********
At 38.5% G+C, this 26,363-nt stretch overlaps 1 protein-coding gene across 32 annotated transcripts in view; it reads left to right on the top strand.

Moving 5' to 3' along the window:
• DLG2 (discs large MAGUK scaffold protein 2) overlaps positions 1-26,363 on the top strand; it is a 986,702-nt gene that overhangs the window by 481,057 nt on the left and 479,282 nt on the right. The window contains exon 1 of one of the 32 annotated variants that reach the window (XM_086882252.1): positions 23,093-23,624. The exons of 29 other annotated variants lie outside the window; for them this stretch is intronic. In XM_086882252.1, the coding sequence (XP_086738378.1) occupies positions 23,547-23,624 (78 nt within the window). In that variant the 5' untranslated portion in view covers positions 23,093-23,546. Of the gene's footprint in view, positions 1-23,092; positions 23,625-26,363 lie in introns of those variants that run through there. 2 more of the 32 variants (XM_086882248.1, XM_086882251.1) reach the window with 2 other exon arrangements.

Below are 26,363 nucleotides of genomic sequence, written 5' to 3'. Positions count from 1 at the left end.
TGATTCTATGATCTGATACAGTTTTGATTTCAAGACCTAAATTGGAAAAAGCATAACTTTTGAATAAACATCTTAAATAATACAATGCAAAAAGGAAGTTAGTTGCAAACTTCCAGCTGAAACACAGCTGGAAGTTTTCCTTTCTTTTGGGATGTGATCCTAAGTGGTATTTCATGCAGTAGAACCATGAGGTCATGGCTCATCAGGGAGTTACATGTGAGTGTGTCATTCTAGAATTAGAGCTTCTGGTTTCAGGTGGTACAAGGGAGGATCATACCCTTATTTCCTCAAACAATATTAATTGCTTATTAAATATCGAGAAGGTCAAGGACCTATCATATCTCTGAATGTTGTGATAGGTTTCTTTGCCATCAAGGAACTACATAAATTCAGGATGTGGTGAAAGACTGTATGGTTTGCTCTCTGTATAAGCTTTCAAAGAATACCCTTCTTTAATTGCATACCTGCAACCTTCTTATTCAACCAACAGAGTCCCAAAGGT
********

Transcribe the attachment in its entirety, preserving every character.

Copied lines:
At 38.5% G+C, this 26,363-nt stretch overlaps 1 protein-coding gene across 32 annotated transcripts in view; it reads left to right on the top strand.

Moving 5' to 3' along the window:
• DLG2 (discs large MAGUK scaffold protein 2) overlaps positions 1-26,363 on the top strand; it is a 986,702-nt gene that overhangs the window by 481,057 nt on the left and 479,282 nt on the right. The window contains exon 1 of one of the 32 annotated variants that reach the window (XM_086882252.1): positions 23,093-23,624. The exons of 29 other annotated variants lie outside the window; for them this stretch is intronic. In XM_086882252.1, the coding sequence (XP_086738378.1) occupies positions 23,547-23,624 (78 nt within the window). In that variant the 5' untranslated portion in view covers positions 23,093-23,546. Of the gene's footprint in view, positions 1-23,092; positions 23,625-26,363 lie in introns of those variants that run through there. 2 more of the 32 variants (XM_086882248.1, XM_086882251.1) reach the window with 2 other exon arrangements.

Below are 26,363 nucleotides of genomic sequence, written 5' to 3'. Positions count from 1 at the left end.
TGATTCTATGATCTGATACAGTTTTGATTTCAAGACCTAAATTGGAAAAAGCATAACTTTTGAATAAACATCTTAAATAATACAATGCAAAAAGGAAGTTAGTTGCAAACTTCCAGCTGAAACACAGCTGGAAGTTTTCCTTTCTTTTGGGATGTGATCCTAAGTGGTATTTCATGCAGTAGAACCATGAGGTCATGGCTCATCAGGGAGTTACATGTGAGTGTGTCATTCTAGAATTAGAGCTTCTGGTTTCAGGTGGTACAAGGGAGGATCATACCCTTATTTCCTCAAACAATATTAATTGCTTATTAAATATCGAGAAGGTCAAGGACCTATCATATCTCTGAATGTTGTGATAGGTTTCTTTGCCATCAAGGAACTACATAAATTCAGGATGTGGTGAAAGACTGTATGGTTTGCTCTCTGTATAAGCTTTCAAAGAATACCCTTCTTTAATTGCATACCTGCAACCTTCTTATTCAACCAACAGAGTCCCAAAGGT